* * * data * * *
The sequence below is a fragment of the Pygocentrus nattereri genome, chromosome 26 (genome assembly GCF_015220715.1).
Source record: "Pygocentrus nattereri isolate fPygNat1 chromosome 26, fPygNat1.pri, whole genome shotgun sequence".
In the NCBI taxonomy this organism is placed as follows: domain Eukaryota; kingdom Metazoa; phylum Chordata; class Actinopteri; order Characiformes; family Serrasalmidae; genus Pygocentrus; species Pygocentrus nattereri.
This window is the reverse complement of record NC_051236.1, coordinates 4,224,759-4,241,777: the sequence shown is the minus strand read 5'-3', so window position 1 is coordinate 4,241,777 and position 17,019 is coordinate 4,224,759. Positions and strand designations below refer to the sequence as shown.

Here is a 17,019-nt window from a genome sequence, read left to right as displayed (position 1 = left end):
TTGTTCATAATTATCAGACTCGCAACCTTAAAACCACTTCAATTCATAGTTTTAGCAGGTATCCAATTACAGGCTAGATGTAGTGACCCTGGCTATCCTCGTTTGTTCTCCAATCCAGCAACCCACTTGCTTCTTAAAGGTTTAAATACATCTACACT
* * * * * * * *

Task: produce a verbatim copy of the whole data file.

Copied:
The sequence below is a fragment of the Pygocentrus nattereri genome, chromosome 26 (genome assembly GCF_015220715.1).
Source record: "Pygocentrus nattereri isolate fPygNat1 chromosome 26, fPygNat1.pri, whole genome shotgun sequence".
In the NCBI taxonomy this organism is placed as follows: domain Eukaryota; kingdom Metazoa; phylum Chordata; class Actinopteri; order Characiformes; family Serrasalmidae; genus Pygocentrus; species Pygocentrus nattereri.
This window is the reverse complement of record NC_051236.1, coordinates 4,224,759-4,241,777: the sequence shown is the minus strand read 5'-3', so window position 1 is coordinate 4,241,777 and position 17,019 is coordinate 4,224,759. Positions and strand designations below refer to the sequence as shown.

Here is a 17,019-nt window from a genome sequence, read left to right as displayed (position 1 = left end):
TTGTTCATAATTATCAGACTCGCAACCTTAAAACCACTTCAATTCATAGTTTTAGCAGGTATCCAATTACAGGCTAGATGTAGTGACCCTGGCTATCCTCGTTTGTTCTCCAATCCAGCAACCCACTTGCTTCTTAAAGGTTTAAATACATCTACACT